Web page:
Almost all software nowadays has runtime requirements. Including all necessary dlls and dependencies even for the simplest applications would make a ridiculously large executable.
We try to keep runtime requirements in line with the underlying engine or OS. For example Windows 10 comes with .NET 4.8 and it does have PowerShell 5.1. So it is no harm that a packaged PowerShell executable uses .NET 4.8 as well.

The process of packaging, specially in combination with Authenticode digital signatures, makes it much harder for someone to modify the code before running it.
A fudged signed executable would alert you about the now invalid signature. The same is of course true for signed scripts.

As for hiding credentials in a packaged (or compiled for that matter) executable, there is only one answer: DON'T!
Eight years ago I wrote this blog article: ... -packages/

The blog post shows how easy it is to extract credentials from a compiled executable. In a packaged script it is not quite so visible if you look at the exe file as a binary.

However, PowerShell has now what called Script Block Logging. Which will basically log the all powershell code executed on a machine. Including any credentials you have hidden in there.
You could turn that off in general, but I would strongly advise against that. See ... lityt.html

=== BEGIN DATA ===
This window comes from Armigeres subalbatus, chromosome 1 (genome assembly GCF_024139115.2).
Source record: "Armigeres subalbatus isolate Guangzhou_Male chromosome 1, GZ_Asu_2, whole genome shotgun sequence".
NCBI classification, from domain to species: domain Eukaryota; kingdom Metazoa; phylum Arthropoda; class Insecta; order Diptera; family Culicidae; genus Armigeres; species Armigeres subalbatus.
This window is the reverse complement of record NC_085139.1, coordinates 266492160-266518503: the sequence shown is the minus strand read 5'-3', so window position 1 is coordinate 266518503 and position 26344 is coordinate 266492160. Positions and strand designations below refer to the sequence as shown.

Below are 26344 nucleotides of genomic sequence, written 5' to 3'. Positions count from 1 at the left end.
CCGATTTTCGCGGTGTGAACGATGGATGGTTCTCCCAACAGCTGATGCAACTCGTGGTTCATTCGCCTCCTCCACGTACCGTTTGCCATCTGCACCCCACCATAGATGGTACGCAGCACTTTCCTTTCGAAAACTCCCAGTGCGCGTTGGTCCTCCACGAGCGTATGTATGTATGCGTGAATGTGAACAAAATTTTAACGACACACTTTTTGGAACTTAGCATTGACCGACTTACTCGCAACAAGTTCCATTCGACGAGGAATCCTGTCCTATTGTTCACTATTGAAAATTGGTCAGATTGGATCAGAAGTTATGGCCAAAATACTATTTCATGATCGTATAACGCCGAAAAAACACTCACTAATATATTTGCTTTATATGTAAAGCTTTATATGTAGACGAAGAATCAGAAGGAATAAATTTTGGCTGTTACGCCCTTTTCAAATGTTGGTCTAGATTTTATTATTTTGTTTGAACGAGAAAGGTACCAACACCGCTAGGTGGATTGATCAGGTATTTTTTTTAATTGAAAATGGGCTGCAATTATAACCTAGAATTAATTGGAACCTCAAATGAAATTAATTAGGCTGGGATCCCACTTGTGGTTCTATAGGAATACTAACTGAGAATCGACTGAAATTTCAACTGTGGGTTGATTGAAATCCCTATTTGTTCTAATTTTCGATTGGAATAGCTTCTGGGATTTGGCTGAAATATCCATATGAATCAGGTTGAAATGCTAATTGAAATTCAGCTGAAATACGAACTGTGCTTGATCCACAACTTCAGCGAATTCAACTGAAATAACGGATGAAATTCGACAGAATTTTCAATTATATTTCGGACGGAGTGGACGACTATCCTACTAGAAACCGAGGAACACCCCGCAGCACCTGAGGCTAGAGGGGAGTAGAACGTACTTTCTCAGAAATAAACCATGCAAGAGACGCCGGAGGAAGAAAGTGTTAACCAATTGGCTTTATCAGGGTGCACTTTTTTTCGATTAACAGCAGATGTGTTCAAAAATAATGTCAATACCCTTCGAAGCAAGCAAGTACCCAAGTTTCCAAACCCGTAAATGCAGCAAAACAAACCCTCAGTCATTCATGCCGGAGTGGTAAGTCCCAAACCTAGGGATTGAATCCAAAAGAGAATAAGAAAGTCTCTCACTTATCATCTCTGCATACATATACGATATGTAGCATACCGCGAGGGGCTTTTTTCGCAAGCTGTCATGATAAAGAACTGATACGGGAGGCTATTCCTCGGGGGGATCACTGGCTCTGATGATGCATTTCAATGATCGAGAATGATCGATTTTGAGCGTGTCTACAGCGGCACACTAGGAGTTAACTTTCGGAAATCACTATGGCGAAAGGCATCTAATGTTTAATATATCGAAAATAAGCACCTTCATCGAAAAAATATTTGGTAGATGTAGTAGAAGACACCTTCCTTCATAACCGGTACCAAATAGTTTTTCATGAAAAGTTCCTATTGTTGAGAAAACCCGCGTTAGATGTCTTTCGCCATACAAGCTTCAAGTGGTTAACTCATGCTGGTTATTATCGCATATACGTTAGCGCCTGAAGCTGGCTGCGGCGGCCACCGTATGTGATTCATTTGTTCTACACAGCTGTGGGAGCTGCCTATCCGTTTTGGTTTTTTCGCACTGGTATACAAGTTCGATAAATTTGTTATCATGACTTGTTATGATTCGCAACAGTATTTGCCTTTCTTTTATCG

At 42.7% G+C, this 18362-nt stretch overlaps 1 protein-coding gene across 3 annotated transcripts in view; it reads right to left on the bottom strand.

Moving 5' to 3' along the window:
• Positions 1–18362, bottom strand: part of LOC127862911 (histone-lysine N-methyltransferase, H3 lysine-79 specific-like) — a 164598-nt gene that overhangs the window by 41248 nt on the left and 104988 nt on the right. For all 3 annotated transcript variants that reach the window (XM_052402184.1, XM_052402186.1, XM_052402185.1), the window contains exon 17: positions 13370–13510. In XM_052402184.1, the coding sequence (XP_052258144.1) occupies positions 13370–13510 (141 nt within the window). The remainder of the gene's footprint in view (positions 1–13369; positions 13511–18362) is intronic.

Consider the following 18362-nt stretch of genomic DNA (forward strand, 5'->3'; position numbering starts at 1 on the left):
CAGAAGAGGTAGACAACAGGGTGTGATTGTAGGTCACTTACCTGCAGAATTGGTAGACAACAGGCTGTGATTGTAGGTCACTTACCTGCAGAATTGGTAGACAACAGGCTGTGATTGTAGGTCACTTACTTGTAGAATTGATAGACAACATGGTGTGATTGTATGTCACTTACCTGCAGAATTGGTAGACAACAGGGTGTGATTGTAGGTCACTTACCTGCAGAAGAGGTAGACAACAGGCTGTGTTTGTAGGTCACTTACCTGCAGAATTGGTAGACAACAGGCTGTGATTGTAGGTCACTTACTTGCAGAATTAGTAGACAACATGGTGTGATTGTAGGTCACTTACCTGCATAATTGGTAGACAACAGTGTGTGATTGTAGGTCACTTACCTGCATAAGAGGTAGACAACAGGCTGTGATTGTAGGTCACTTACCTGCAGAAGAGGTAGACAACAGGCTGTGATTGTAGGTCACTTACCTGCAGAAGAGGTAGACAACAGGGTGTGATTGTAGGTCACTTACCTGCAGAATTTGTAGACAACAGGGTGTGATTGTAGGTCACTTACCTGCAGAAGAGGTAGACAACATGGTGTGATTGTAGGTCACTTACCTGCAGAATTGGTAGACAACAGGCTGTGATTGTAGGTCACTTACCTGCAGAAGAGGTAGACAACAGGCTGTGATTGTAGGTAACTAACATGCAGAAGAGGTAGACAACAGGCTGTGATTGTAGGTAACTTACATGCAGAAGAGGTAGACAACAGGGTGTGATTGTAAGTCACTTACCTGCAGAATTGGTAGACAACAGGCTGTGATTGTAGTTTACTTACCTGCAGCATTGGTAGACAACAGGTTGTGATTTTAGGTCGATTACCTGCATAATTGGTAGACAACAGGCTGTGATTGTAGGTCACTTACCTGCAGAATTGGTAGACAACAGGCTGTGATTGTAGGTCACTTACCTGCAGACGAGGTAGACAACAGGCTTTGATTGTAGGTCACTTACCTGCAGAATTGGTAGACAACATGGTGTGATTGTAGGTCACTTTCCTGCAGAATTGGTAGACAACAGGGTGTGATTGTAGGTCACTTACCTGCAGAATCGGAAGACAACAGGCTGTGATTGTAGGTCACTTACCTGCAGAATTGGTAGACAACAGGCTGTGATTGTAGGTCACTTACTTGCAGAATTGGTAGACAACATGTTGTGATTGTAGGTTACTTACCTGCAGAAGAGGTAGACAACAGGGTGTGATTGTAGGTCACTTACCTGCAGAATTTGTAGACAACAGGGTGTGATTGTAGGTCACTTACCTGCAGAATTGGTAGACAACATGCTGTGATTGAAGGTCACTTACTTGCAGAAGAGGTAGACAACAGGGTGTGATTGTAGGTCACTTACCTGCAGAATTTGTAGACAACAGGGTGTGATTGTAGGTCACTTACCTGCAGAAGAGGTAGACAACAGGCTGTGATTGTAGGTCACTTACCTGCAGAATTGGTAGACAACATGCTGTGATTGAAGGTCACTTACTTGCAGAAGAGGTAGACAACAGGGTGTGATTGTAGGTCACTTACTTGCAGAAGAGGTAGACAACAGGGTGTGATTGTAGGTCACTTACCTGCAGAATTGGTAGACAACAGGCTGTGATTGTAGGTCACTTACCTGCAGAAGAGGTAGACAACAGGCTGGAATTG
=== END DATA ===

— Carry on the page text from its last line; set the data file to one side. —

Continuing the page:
You can disable that whole logging business for YOUR packaged script with options we provide, assuming your executable will run in full admin mode (elevated).
2021-01-04_12-44-29.png (123.33 KiB) Viewed 9471 times
But again, that is not a safe way to hide credentials in there.

Please let me know if you have any further questions.

Re: Building EXE - PrimalScript vs PowershellStudio

Posted: Sat Jan 16, 2021 10:05 am
by JOsapiens
First of all, a really big thank you for your detailed answer

I've seen that at its basics, PrimalScript supports everything but the forms.
PowershellStudio supports forms, but doesn't support other languages.
Having everything in one product would be great :-)
I mainly use powershell, but I think I'd go PrimalScript

About the EXE
I agree nowadays most softwares need something to run.
Unfortunately, I'm still facing to windows 7 machines, or Windows 2008R2 servers, or even other versions of windows.
Most of the times simply "I don't know" how is the mixed environement of machines where the executable will be run.
For this reason I need something that runs independently.

I know I can read executables with a Hex Editor, and of course we hard code credential when we are forced to by "above forces" :-)
Moreover, is a rare case and is always a "simple secret". Never and never we'd hard code critical credentials.

As far as I understand from your article, if we look at the exe file itself, the "packaged" exe file created with PrimalScript should be even more secure of a "compiled" exe file.
While a could read the compiled exe file with a hex editor, it should be near-to-impossible to see the source code of a packaged exe, because the original script code is encrypted.

If so, I think the script code will need to be decrypted and then passed to the interpreter in clear.
This poses some security considerations, along with some side advantages, maybe.
Should I have an exe file of which I have lost the source code, I could ask for your help, maybe. ;-)

Probably, now I have a more clear understandig of what happens "behind the scenes".
Thank you for your very helpful explanation.

My best regards